|Rediff India Abroad Home | All the sections|
The Rediff Interview/Romila Thapar
February 09, 2005
Professor Romila Thapar, one of India's finest historians, is in the news again -- for refusing the Padma Bhushan. During the reign of the National Democratic Alliance government, she was in the news for a series of run-ins with the ideologues of the Bharatiya Janata Party, the largest party in the NDA coalition. The BJP was keen to do away with her interpretation of history and present a new version -- which was questioned by most historians for its authenticity and interpretation since it sought to glorify the Hindu aspects at the cost of non-Hindu aspects. The United Progressive Alliance government put an end to the 'rewriting' of history.
Thapar's refusal of the Government of India's award had so many from the media questioning her that she made copies of her reasons for declining the award and distributed them (the statement is reproduced below as the answer to the first question).
She also agreed to give an interview to Deputy Managing Editor Amberish K Diwanji where she dwelt on the study of Indian history in the country today. This is the first of a three-part interview:
Why did you decline the Padma Bhushan?
I also have a sense of unease about these awards. One of the problems is that over the years there has been a degree of slippage where State awards are being seen as government awards, in effect, government patronage. The line dividing them may be thin but has to be maintained.
The procedures for these awards should be systematised and made more transparent. We should know who is consulted when names are considered, what the procedure is in taking a decision, and who decides. If the names of the members of these committees are known, that would add to the prestige of the award. Those listed for awards should be consulted just prior to the finalisation of the list. This would save considerable embarrassment on both sides when awards are declined.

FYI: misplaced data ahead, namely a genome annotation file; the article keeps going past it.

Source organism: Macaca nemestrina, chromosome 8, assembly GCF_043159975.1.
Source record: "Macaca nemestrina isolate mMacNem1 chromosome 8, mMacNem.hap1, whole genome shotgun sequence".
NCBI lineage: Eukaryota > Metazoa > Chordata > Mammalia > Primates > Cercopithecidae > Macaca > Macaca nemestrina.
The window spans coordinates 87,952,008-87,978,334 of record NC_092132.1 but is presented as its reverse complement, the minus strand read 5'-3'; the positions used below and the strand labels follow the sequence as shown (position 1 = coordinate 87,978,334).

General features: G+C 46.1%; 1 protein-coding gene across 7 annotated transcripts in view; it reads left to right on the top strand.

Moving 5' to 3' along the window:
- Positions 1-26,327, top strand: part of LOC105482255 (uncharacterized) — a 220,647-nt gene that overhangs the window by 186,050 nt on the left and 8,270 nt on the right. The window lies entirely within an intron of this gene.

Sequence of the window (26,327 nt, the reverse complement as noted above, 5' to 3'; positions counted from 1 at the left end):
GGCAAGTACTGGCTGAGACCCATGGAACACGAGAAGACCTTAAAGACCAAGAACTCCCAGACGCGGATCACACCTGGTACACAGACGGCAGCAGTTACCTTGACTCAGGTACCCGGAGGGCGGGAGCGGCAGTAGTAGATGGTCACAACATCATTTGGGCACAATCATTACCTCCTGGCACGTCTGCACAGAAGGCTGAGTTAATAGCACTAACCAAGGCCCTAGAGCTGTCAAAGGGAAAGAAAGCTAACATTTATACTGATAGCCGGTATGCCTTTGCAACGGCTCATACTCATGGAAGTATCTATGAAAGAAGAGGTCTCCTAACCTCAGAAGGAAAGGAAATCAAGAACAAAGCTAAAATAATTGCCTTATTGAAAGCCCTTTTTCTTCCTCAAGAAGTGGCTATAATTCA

These awards are generally given to those who are already recognised. One would like to see a larger number of awards going to those who are doing valiant work in various fields and who remain unrecognised: those in rural education, health care, urban slums, and areas essential to the well-being of our society as a whole. Awards going to such people would lend far greater weight in society to the work that they are doing.
Politics and lobbying plays a part in all awards, whether academic or even the Nobel Prize. Does that take away from the award or the recipient?
The other point I'd like to make is that although many awards do get politicised, including professional awards, nevertheless in a professional context, a smaller group of people is involved, and professionals can critique a judgment. One can say that so-and-so doesn't deserve the award, but it is very difficult to say that in a State award, which is more extensive, has a lot of people involved in different fields, and so forth.
My decision was the same in 1992 and my reasons then were the same as they are now. I have stayed with these reasons all through my career and I have stayed with the same decision.
Moreover, in societies like ours, there isn't the same value placed on academic awards as is placed on State awards and one always likes to encourage academic and professional awards.
You had also said that in India awards are usually given to those who have already accomplished rather than to recognise emerging talent as they should. And it has always been pointed out that far too often, the Indian government recognises talent after it is recognised by an international body.
International recognition does seem to be rewarded by national recognition.
Don't forget to catch the next part of Romila Thapar's eloquent interview!
The Rediff Interviews